Removing floors to create drama

As well as removing ceilings, we can also sometimes remove floors.

In this Cotswold cottage, we took away the first and second floors in the middle of the staircase. This instantly created a three-storey space.

We also added a roof light at the top of the house so the space was always filled with beautiful ever-changing daylight. The floor space of the hall was perhaps less than three metres square, however it was over seven metres high! This meant that as soon as you entered the house, the space soared. This was an uplifting and expansive experience.

This is perhaps an uncommon experience when one enters many small houses.

Creating bigger openings to create bigger spaces

Bespoke new build Worcestershire home, clay tiles, large two storey windows, set in a large garden.

In the past, glass was a luxury item that afforded very little insulation. For those reasons, its use was limited and windows in older houses tend to be small. Today technology has made large expanses of double or triple glazing available at a cost that’s comparable with other materials. It’s for this reason we will often create glazed walls, as we did in this project.

This gives beautiful views, connecting the inside and outside and creating a much more enjoyable space. It also offers a space that’s much lighter and brighter. Daylight also changes in colour throughout the day from the cool of the morning to the warmth of the evening sun. These glazed walls open onto the garden, ensuring a constant invitation to step through the glass veil to enjoy the outdoor world which brings all of us so much life and health.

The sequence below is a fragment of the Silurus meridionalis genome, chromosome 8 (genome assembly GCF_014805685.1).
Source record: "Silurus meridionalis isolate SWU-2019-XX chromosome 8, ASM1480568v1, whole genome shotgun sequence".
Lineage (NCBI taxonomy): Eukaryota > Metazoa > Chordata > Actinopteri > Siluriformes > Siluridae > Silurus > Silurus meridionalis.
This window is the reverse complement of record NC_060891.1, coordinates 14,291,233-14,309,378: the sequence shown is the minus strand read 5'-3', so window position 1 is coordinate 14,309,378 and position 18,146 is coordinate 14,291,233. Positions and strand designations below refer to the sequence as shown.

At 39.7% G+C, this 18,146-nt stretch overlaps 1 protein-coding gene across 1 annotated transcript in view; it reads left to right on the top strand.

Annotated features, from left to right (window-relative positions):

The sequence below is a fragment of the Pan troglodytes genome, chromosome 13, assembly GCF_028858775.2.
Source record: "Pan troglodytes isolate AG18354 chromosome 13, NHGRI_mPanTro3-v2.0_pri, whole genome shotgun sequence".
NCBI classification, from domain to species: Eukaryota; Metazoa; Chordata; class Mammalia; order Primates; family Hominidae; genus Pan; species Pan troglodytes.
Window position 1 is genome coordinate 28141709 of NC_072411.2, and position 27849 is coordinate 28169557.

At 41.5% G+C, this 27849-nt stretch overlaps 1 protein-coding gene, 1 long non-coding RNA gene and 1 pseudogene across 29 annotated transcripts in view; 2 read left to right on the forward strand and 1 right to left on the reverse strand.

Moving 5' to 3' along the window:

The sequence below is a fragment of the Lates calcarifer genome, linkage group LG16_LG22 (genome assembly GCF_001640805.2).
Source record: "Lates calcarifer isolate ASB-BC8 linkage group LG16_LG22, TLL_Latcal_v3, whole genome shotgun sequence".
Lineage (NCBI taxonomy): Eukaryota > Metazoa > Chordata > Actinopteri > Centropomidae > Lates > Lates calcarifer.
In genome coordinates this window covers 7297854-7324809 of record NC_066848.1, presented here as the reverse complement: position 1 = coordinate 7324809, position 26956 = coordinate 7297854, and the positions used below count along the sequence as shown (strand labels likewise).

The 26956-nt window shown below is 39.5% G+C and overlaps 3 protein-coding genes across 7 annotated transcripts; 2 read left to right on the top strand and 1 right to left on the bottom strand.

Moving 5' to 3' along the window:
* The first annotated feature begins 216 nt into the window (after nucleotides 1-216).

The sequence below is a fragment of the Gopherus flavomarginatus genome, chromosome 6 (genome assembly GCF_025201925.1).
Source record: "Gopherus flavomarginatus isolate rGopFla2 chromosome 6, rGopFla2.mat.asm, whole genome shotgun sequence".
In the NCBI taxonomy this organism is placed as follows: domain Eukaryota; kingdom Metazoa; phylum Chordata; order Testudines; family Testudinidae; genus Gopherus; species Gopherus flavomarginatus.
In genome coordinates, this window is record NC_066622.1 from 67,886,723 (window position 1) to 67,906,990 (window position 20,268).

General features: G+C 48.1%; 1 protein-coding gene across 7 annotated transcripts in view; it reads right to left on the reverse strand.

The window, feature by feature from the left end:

Using architectural thinking to re-imagine your house

When considering carrying out work to your home, it’s easy to think that a simple extension may give you what you want and need. However, in our experience, this can often take more than it gives. In many cases it can just create another small space that robs the joy from a previous space which is now darker and less useful than it once was.

If you can create what you need without building, there are huge cost savings both initially and in the long term. Indeed, this careful use of existing space is what makes many of our smaller projects feasible with the budget available. We deliver beautiful, light-filled, functional spaces that connect and transform people’s relationships to their homes and gardens. They also add significant value to our clients’ lives and to their homes overall.

To achieve the very best spaces it is vital that you plan carefully at the start of a project.

Taking away building elements before you add new ones can be an intriguing way to help create a successful project that gives you what you really need, and that costs less both financially and in terms of conserving the world’s precious and finite resources.